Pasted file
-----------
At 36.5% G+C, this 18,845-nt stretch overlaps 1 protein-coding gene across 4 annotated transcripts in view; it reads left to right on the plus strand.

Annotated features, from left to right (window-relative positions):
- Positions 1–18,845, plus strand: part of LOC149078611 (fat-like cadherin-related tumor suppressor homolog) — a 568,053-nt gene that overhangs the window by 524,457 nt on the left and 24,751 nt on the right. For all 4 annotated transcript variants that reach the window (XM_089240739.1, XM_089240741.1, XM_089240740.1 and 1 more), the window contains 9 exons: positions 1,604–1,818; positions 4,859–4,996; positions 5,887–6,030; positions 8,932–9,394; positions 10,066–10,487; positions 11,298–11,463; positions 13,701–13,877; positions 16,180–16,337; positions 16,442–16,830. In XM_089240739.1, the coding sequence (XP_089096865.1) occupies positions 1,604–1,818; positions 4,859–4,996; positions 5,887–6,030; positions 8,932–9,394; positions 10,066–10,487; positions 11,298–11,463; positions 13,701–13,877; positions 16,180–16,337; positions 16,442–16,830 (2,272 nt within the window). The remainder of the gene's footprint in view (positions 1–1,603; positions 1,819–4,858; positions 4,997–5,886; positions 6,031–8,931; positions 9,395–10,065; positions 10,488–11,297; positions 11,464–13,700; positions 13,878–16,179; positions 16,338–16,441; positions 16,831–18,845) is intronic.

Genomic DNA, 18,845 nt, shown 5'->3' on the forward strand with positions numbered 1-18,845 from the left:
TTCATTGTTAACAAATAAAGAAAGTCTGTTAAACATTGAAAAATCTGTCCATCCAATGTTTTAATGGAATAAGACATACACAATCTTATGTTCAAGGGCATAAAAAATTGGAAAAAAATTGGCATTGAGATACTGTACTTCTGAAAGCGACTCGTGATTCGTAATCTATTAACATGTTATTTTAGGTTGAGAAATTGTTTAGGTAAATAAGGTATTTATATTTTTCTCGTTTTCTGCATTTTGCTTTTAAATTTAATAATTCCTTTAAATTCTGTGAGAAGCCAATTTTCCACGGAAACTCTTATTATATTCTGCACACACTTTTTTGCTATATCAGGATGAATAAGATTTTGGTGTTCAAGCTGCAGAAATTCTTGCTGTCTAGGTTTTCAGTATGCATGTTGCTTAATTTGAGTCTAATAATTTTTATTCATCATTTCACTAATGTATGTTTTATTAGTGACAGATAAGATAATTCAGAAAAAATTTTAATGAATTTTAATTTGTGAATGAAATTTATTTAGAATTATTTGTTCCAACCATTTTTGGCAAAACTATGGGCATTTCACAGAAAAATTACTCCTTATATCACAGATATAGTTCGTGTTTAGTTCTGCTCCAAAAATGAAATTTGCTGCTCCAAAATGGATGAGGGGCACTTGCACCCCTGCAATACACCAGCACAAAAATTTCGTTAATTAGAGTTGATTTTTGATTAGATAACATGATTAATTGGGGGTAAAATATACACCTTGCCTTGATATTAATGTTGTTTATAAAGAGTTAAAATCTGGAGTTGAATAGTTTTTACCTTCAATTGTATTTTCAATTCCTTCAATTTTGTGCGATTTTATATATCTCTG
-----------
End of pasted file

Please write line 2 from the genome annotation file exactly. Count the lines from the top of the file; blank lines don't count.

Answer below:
Annotated features, from left to right (window-relative positions):